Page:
Chapter 5. Object oriented programming

5.1. The story of Perl OO

Perl OO is difficult to grok for outsiders because the syntax and keywords are unfortunately not the standard ones that all the other languages use. However the concepts are the same and all the same functionality (and more) is there.

Native Perl OO

Native Perl OO is solid but strange. Essentially OO in the Perl core is unfinished: it has good fundamentals but lacks much of the sugary syntax developers in other languages are accustomed to. For various reasons native Perl OO has been stuck in this limbo for years although there have been and continue to be many attempts to finish and polish it. However:

Modern Perl

The Perl language is so flexible you can essentially define your own keywords in a library. Several groups of developers used this flexibility to create a (somewhat) more normal OO sugar syntax on top of Perl's native OO fundamentals which make it much easier to use the power thats there.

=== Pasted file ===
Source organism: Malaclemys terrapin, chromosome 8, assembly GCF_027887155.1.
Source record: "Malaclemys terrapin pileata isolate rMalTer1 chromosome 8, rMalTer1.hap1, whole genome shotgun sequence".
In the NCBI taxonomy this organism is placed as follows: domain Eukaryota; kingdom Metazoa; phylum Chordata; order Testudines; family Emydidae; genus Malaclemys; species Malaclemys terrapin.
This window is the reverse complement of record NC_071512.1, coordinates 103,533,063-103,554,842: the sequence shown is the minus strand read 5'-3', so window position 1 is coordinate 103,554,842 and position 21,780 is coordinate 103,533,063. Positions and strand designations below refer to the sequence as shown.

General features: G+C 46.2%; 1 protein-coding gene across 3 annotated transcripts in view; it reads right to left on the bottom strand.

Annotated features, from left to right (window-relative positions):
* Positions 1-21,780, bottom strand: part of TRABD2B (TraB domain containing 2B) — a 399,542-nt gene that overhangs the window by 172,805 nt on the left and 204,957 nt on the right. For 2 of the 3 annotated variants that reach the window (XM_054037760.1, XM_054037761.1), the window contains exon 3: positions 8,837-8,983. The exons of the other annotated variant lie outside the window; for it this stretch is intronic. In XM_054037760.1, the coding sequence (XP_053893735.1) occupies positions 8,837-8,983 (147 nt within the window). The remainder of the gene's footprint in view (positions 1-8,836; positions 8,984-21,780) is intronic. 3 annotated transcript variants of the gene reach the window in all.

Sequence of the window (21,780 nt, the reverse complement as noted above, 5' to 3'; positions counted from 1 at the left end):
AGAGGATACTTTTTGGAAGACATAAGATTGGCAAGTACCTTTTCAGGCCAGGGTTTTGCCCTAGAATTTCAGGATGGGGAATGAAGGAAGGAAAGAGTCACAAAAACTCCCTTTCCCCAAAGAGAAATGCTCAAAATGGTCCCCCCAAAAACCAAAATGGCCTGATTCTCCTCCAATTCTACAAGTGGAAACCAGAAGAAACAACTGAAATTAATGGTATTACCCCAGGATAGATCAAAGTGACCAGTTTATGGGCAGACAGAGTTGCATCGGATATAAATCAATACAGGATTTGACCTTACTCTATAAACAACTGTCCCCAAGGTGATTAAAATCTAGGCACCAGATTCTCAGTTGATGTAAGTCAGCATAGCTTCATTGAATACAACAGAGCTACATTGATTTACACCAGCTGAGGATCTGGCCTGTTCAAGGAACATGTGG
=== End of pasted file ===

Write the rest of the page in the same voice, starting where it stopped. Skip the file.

These new libraries created a sort of rebirth in Perl as OO was now much easier and had all the modern features you could find in other languages. This rebirth is commonly referred to as "Modern Perl".

Moo vs Moose

There are many OO systems (libraries) and there are new ones all the time. But over the years community consensus has landed on Moo and Moose libraries.

Both libraries provide all the modern OO techniques you are accustomed to in your other favorite languages (albeit with some quirky Perlish syntax). I'm over simplifying but to keep things concise I'll say that

  1. Moo is essentially a subset of Moose and
  2. The main difference is that Moose provides introspection.

This chapter teaches Moo.